All ETDs from UAB

Advisory Committee Chair

Magdalena Szaflarski

Advisory Committee Members

Michael Crowe

Verna Keith

Emily Levitan

J D Wolfe

Document Type


Date of Award


Degree Name by School

Doctor of Philosophy (PhD) College of Arts and Sciences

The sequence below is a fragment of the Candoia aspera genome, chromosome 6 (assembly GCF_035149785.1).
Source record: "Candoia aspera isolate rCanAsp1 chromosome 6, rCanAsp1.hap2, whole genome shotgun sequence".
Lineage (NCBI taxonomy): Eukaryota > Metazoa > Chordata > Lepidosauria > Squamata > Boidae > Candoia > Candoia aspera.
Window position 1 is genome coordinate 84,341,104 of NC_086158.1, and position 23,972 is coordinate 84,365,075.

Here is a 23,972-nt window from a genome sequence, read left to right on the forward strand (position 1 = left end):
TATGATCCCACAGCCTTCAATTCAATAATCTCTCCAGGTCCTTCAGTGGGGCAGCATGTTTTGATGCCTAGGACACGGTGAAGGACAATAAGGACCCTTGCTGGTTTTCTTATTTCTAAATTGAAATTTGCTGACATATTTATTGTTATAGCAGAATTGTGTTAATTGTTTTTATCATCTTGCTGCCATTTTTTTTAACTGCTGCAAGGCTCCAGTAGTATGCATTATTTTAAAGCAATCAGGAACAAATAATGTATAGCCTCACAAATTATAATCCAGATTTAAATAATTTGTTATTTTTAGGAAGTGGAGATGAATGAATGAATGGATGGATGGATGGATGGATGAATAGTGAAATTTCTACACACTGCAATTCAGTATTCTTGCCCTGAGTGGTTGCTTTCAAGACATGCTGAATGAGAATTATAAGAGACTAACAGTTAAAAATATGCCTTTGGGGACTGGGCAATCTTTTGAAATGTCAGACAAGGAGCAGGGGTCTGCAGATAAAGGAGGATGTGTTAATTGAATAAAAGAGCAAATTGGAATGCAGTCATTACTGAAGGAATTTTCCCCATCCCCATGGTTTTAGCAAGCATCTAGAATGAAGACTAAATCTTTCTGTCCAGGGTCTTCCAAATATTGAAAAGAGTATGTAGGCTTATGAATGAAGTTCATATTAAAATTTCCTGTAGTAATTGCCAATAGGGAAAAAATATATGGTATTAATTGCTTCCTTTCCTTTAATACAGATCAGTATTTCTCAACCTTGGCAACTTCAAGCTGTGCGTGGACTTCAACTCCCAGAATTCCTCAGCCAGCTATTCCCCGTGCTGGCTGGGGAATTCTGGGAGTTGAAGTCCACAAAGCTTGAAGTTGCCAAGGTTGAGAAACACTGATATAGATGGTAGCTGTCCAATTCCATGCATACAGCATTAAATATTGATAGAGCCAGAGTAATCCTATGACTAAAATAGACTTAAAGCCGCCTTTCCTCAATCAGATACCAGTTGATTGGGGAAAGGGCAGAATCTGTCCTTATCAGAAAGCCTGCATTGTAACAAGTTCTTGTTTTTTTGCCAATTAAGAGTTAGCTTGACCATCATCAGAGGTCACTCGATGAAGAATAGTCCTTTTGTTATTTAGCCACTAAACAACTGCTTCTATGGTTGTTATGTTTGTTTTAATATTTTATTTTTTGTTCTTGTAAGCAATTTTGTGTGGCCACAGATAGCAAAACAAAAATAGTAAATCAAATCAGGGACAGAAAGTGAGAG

Social capital refers to the social relationships and structures that provide individuals with material, financial, and emotional resources throughout their lives. Previous research has found an association between high levels of social capital and lower rates of all-cause and cardiovascular disease (CVD) mortality. Severe disasters have been linked to higher rates of all-cause and CVD mortality. In post-disaster settings social capital may be a valuable resource for protecting against both forms of mortality. Past research shows that social capital can improve access to resources, such as food, water, and medical supplies, that reduce all-cause and CVD mortality. Using previous research on social capital, disasters, and cardiovascular disease as a guide, the aim of this research was to understand the protective effect of social capital against all-cause and CVD mortality immediately after severe hurricanes. Specifically, I hypothesized that counties with high levels of social capital reduce all-cause and CVD mortality rates as well as risk for excess mortality. To test this hypothesis, I compiled county-level data from several federal surveys before and after three major hurricanes -- Harvey, Matthew, and Irma -- and analyzed levels of social capital in counties before and after the disaster. I then examined the relationship between social capital and mortality rates and risk for excess mortality in counties that experienced high levels of damage from severe hurricanes. I found that Hurricane damage is associated with increased all-cause mortality rates, but not increased CVD mortality rates. Social capital partially mediated the iv relationship between damage and all-cause mortality, and had indirect effects associated with decreased CVD mortality after hurricanes. Hurricane damage was not associated with increased risk for excess all-cause and CVD mortality. Findings suggest that social capital is an important resource protecting against increased mortality rates after disaster but may not reduce the risk for excess all-cause and CVD mortality after hurricanes. Stronger policies at local, state, and federal levels are needed to facilitate and improve social connections in vulnerable communities to reduce both all-cause and CVD mortality after severe hurricanes.



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